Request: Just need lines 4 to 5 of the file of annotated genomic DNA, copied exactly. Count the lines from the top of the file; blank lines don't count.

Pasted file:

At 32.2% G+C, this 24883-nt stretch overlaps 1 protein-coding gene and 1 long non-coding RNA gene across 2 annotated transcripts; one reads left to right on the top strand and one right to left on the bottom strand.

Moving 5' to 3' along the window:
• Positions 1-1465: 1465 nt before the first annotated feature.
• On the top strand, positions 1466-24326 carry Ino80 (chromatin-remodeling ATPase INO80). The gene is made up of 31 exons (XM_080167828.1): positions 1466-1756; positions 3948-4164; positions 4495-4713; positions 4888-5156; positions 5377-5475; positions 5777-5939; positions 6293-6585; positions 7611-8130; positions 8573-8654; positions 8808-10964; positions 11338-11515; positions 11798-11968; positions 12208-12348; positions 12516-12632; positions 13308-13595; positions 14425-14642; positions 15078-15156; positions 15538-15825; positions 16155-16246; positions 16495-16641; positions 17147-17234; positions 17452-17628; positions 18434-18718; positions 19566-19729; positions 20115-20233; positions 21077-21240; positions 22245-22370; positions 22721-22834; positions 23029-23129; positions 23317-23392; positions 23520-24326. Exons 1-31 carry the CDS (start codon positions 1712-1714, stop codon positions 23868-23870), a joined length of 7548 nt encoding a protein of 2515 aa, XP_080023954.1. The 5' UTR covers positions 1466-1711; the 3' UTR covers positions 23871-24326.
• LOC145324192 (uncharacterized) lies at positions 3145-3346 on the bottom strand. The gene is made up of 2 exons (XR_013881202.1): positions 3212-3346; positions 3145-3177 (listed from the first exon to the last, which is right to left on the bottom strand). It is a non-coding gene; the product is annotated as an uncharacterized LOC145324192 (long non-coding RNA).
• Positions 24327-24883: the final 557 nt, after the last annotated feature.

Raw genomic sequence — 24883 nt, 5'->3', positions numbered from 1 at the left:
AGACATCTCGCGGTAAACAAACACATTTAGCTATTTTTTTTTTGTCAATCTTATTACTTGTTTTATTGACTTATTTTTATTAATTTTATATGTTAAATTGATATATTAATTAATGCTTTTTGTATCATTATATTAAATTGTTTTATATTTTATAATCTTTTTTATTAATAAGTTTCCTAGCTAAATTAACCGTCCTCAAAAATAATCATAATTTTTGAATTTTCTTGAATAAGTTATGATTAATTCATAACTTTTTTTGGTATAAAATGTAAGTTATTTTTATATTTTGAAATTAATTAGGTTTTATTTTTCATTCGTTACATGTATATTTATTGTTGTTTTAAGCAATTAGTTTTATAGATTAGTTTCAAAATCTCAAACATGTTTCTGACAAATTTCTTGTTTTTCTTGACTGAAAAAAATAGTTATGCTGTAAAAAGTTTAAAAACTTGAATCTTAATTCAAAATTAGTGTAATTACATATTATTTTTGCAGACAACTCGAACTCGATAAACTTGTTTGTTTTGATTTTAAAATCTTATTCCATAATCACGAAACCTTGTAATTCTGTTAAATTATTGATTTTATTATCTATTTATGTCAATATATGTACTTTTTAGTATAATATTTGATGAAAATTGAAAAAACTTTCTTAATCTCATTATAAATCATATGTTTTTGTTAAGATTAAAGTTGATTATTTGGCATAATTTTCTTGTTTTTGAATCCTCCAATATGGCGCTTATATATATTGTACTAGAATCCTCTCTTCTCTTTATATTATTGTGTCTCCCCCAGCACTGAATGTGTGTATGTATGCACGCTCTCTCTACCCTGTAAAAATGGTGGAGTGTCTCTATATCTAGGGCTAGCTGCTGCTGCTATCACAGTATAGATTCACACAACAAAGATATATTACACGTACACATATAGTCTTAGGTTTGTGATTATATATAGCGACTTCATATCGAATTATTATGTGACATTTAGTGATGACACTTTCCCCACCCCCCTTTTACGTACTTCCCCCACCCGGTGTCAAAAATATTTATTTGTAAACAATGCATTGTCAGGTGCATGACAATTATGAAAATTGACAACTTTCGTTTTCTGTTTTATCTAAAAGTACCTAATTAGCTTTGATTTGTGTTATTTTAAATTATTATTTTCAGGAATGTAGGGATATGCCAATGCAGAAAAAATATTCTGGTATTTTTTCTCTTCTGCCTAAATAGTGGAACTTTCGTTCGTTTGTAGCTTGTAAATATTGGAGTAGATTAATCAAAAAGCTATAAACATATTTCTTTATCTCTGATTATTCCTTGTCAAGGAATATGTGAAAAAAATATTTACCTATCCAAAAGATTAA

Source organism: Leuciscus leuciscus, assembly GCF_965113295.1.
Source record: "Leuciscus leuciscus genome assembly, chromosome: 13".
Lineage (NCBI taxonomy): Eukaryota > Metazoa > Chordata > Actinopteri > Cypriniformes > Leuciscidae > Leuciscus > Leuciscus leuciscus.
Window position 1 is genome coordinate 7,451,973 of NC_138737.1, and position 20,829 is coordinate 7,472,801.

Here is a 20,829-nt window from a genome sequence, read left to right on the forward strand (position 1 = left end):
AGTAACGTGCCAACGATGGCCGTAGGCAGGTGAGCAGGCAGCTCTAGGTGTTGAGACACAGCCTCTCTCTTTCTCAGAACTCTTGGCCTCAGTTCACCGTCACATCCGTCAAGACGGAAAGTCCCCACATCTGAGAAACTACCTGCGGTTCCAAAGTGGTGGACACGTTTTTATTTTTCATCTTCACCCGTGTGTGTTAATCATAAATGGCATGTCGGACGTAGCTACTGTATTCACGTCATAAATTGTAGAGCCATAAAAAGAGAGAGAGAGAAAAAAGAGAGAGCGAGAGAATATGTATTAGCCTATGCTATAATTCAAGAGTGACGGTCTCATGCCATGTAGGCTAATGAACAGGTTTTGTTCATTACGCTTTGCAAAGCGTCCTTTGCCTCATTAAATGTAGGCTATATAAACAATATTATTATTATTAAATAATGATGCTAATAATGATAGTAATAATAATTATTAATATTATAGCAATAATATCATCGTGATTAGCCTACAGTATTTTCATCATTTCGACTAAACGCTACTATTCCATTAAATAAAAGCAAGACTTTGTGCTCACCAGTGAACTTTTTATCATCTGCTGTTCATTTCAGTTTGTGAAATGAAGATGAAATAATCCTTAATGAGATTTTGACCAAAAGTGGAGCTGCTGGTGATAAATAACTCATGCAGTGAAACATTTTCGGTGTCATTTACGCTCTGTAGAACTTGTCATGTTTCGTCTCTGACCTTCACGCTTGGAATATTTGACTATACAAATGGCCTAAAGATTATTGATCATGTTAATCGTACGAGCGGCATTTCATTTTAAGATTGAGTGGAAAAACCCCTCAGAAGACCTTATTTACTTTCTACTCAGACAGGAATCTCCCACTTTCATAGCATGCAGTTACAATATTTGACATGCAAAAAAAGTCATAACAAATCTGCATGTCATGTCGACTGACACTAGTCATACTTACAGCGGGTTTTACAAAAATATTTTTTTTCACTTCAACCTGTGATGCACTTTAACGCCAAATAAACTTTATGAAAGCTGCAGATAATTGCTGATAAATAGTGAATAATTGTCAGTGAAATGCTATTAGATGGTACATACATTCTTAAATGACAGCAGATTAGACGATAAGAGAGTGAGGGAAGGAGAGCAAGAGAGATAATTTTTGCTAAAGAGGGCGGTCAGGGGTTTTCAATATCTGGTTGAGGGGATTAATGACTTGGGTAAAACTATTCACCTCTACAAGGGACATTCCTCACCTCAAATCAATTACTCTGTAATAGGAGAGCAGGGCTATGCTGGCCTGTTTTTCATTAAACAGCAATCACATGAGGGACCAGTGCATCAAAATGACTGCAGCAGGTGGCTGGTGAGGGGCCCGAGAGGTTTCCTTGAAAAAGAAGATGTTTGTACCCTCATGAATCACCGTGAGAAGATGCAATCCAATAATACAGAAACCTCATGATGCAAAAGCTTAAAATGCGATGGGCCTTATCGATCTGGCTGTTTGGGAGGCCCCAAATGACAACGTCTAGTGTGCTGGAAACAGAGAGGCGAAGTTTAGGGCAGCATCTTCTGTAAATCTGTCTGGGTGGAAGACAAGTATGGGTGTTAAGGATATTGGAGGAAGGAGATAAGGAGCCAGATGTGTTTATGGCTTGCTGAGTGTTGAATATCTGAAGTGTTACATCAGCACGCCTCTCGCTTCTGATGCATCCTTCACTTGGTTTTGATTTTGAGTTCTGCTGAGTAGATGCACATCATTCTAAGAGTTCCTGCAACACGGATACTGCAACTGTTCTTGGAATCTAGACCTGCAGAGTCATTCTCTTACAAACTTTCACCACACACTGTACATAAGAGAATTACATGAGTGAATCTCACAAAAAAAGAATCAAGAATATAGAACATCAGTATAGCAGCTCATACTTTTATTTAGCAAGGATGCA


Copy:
• On the top strand, positions 1466-24326 carry Ino80 (chromatin-remodeling ATPase INO80). The gene is made up of 31 exons (XM_080167828.1): positions 1466-1756; positions 3948-4164; positions 4495-4713; positions 4888-5156; positions 5377-5475; positions 5777-5939; positions 6293-6585; positions 7611-8130; positions 8573-8654; positions 8808-10964; positions 11338-11515; positions 11798-11968; positions 12208-12348; positions 12516-12632; positions 13308-13595; positions 14425-14642; positions 15078-15156; positions 15538-15825; positions 16155-16246; positions 16495-16641; positions 17147-17234; positions 17452-17628; positions 18434-18718; positions 19566-19729; positions 20115-20233; positions 21077-21240; positions 22245-22370; positions 22721-22834; positions 23029-23129; positions 23317-23392; positions 23520-24326. Exons 1-31 carry the CDS (start codon positions 1712-1714, stop codon positions 23868-23870), a joined length of 7548 nt encoding a protein of 2515 aa, XP_080023954.1. The 5' UTR covers positions 1466-1711; the 3' UTR covers positions 23871-24326.
• LOC145324192 (uncharacterized) lies at positions 3145-3346 on the bottom strand. The gene is made up of 2 exons (XR_013881202.1): positions 3212-3346; positions 3145-3177 (listed from the first exon to the last, which is right to left on the bottom strand). It is a non-coding gene; the product is annotated as an uncharacterized LOC145324192 (long non-coding RNA).